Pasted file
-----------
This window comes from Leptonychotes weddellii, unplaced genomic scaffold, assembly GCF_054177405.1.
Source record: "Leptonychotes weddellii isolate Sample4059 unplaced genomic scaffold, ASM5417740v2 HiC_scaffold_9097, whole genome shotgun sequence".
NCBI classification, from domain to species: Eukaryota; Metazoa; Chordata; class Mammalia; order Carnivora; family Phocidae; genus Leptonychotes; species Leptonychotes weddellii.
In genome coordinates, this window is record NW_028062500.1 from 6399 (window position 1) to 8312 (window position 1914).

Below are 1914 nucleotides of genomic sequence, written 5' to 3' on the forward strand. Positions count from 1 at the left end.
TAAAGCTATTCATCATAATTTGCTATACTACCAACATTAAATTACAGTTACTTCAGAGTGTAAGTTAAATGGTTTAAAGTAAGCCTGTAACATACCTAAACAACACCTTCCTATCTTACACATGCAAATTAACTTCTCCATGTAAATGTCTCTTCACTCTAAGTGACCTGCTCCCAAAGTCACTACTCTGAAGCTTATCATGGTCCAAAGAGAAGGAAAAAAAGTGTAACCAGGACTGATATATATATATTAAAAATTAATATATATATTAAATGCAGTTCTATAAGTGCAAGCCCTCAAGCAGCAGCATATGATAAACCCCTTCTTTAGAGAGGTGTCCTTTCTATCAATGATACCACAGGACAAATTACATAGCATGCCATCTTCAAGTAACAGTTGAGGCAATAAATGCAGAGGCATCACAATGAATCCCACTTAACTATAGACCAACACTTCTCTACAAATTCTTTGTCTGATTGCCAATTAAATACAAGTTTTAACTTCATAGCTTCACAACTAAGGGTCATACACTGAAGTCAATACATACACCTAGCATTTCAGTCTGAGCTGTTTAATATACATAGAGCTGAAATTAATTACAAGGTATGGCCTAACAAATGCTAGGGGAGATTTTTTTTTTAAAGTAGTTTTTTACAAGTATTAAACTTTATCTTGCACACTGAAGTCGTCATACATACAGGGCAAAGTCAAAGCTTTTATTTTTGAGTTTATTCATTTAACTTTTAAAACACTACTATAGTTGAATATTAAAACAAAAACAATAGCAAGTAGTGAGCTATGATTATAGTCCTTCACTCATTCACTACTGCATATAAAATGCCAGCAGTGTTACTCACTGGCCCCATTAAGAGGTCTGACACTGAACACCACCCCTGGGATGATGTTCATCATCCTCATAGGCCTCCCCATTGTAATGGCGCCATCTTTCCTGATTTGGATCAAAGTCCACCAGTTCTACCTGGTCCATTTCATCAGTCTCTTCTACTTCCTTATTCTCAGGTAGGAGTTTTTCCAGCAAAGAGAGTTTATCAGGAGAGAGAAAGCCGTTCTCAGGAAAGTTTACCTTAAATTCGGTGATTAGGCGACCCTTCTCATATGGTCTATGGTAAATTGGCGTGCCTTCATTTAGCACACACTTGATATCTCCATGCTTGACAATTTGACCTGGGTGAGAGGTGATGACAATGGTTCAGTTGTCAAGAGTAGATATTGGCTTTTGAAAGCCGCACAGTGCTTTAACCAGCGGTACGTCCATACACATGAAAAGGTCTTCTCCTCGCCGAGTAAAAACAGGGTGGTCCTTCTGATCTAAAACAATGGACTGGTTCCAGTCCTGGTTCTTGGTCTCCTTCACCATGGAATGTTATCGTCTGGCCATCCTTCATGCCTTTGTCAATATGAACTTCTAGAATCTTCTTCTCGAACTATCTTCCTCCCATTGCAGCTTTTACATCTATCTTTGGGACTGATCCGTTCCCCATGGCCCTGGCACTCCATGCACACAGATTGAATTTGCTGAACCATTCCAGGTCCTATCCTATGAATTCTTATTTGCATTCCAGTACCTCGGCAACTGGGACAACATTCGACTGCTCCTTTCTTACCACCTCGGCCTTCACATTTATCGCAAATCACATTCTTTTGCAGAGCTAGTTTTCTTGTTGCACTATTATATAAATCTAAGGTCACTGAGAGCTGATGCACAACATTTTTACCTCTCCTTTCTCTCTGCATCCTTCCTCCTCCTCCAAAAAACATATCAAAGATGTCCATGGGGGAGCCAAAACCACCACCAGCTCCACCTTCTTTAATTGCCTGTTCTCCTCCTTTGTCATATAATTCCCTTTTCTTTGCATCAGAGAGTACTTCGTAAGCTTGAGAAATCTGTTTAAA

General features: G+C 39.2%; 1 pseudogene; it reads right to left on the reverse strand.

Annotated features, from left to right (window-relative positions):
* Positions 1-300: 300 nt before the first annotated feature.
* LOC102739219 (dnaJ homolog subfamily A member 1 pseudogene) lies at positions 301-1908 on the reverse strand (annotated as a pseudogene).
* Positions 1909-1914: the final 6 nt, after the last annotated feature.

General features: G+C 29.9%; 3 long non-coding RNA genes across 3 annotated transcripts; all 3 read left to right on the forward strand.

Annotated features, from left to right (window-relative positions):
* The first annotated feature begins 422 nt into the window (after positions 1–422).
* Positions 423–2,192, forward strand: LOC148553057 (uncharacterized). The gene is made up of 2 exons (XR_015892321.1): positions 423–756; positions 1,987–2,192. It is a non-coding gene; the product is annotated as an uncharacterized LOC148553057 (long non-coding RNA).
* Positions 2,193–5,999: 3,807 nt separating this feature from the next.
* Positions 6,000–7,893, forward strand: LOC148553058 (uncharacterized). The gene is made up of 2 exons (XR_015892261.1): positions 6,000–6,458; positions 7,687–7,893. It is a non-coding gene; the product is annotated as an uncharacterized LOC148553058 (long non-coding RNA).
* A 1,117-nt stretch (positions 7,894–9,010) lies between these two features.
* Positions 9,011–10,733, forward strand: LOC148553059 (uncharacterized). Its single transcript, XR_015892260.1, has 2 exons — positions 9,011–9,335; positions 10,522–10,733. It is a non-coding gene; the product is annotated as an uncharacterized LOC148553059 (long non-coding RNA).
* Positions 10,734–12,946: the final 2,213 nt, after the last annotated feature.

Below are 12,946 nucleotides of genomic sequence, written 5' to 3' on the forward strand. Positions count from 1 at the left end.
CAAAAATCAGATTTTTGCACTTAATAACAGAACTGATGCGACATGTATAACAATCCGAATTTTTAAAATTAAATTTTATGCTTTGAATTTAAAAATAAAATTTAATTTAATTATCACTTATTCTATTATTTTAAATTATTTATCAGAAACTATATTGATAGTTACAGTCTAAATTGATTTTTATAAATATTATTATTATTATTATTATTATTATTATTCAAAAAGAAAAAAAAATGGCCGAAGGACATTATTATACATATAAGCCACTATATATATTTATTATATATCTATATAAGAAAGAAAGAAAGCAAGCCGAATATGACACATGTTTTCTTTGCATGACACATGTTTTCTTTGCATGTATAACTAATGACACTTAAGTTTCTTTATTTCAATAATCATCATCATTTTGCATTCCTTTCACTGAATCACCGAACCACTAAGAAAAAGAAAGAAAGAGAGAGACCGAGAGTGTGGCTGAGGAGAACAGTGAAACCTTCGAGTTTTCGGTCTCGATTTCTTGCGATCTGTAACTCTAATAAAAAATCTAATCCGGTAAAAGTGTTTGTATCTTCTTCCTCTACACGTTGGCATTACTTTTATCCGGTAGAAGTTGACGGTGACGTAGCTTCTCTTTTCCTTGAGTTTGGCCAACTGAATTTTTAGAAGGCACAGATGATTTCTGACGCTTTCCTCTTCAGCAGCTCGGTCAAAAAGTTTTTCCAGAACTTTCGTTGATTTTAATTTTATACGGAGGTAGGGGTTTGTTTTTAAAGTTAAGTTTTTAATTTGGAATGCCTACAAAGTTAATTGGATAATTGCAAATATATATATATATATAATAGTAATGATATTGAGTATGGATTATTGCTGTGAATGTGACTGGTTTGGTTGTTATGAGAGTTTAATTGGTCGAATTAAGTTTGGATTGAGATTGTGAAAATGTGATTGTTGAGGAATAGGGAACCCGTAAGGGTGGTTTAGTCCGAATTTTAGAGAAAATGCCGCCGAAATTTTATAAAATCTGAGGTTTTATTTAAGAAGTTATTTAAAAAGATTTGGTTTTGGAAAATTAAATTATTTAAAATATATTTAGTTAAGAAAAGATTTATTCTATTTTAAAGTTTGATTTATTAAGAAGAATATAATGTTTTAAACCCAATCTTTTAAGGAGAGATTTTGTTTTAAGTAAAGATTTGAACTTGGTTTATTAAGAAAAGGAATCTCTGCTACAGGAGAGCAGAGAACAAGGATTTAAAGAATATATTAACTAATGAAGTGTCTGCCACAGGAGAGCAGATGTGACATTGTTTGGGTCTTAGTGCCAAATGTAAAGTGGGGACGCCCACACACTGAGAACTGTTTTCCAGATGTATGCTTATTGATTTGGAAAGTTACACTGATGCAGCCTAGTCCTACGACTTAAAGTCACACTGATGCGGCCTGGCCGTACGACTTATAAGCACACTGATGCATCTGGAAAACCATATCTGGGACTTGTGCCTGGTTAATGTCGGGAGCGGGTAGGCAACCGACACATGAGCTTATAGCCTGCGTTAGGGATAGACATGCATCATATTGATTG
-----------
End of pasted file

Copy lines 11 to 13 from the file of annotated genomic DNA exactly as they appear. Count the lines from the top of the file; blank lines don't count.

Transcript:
* Positions 1909-1914: the final 6 nt, after the last annotated feature.

General features: G+C 29.9%; 3 long non-coding RNA genes across 3 annotated transcripts; all 3 read left to right on the forward strand.

Annotated features, from left to right (window-relative positions):